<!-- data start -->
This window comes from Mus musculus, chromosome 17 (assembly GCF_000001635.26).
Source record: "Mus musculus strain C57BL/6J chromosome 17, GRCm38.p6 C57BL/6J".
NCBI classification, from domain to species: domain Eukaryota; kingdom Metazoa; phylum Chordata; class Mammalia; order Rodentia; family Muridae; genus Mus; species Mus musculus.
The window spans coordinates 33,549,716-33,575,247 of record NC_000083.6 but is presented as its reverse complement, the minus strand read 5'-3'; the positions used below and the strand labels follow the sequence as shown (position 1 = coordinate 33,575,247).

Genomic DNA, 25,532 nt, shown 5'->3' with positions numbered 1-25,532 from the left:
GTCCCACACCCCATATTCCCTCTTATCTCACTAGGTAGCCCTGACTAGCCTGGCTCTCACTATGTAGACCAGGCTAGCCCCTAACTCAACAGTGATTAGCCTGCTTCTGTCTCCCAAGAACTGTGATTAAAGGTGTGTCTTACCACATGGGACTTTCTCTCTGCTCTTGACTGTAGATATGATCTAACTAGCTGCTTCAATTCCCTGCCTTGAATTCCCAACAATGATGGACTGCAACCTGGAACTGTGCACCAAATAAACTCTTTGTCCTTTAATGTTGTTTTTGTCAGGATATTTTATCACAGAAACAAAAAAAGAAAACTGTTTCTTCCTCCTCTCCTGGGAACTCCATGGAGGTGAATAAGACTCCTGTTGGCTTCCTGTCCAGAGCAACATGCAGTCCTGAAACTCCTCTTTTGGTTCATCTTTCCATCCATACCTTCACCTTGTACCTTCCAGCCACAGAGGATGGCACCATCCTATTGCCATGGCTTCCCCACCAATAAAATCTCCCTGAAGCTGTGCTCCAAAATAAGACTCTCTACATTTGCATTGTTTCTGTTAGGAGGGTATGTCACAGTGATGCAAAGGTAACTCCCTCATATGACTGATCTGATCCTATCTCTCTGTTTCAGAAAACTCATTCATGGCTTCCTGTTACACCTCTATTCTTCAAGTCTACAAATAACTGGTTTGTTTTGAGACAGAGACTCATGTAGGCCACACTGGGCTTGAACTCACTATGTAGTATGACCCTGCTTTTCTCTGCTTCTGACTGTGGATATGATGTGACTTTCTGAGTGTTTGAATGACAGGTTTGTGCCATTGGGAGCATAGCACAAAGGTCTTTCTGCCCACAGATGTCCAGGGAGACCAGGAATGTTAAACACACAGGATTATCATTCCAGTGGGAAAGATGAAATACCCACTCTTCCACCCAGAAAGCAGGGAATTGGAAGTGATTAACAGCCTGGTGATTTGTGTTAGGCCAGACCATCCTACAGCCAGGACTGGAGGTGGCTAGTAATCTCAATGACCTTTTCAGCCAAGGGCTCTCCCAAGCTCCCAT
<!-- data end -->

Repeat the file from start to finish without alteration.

This window comes from Mus musculus, chromosome 17 (assembly GCF_000001635.26).
Source record: "Mus musculus strain C57BL/6J chromosome 17, GRCm38.p6 C57BL/6J".
NCBI classification, from domain to species: domain Eukaryota; kingdom Metazoa; phylum Chordata; class Mammalia; order Rodentia; family Muridae; genus Mus; species Mus musculus.
The window spans coordinates 33,549,716-33,575,247 of record NC_000083.6 but is presented as its reverse complement, the minus strand read 5'-3'; the positions used below and the strand labels follow the sequence as shown (position 1 = coordinate 33,575,247).

Genomic DNA, 25,532 nt, shown 5'->3' with positions numbered 1-25,532 from the left:
GTCCCACACCCCATATTCCCTCTTATCTCACTAGGTAGCCCTGACTAGCCTGGCTCTCACTATGTAGACCAGGCTAGCCCCTAACTCAACAGTGATTAGCCTGCTTCTGTCTCCCAAGAACTGTGATTAAAGGTGTGTCTTACCACATGGGACTTTCTCTCTGCTCTTGACTGTAGATATGATCTAACTAGCTGCTTCAATTCCCTGCCTTGAATTCCCAACAATGATGGACTGCAACCTGGAACTGTGCACCAAATAAACTCTTTGTCCTTTAATGTTGTTTTTGTCAGGATATTTTATCACAGAAACAAAAAAAGAAAACTGTTTCTTCCTCCTCTCCTGGGAACTCCATGGAGGTGAATAAGACTCCTGTTGGCTTCCTGTCCAGAGCAACATGCAGTCCTGAAACTCCTCTTTTGGTTCATCTTTCCATCCATACCTTCACCTTGTACCTTCCAGCCACAGAGGATGGCACCATCCTATTGCCATGGCTTCCCCACCAATAAAATCTCCCTGAAGCTGTGCTCCAAAATAAGACTCTCTACATTTGCATTGTTTCTGTTAGGAGGGTATGTCACAGTGATGCAAAGGTAACTCCCTCATATGACTGATCTGATCCTATCTCTCTGTTTCAGAAAACTCATTCATGGCTTCCTGTTACACCTCTATTCTTCAAGTCTACAAATAACTGGTTTGTTTTGAGACAGAGACTCATGTAGGCCACACTGGGCTTGAACTCACTATGTAGTATGACCCTGCTTTTCTCTGCTTCTGACTGTGGATATGATGTGACTTTCTGAGTGTTTGAATGACAGGTTTGTGCCATTGGGAGCATAGCACAAAGGTCTTTCTGCCCACAGATGTCCAGGGAGACCAGGAATGTTAAACACACAGGATTATCATTCCAGTGGGAAAGATGAAATACCCACTCTTCCACCCAGAAAGCAGGGAATTGGAAGTGATTAACAGCCTGGTGATTTGTGTTAGGCCAGACCATCCTACAGCCAGGACTGGAGGTGGCTAGTAATCTCAATGACCTTTTCAGCCAAGGGCTCTCCCAAGCTCCCAT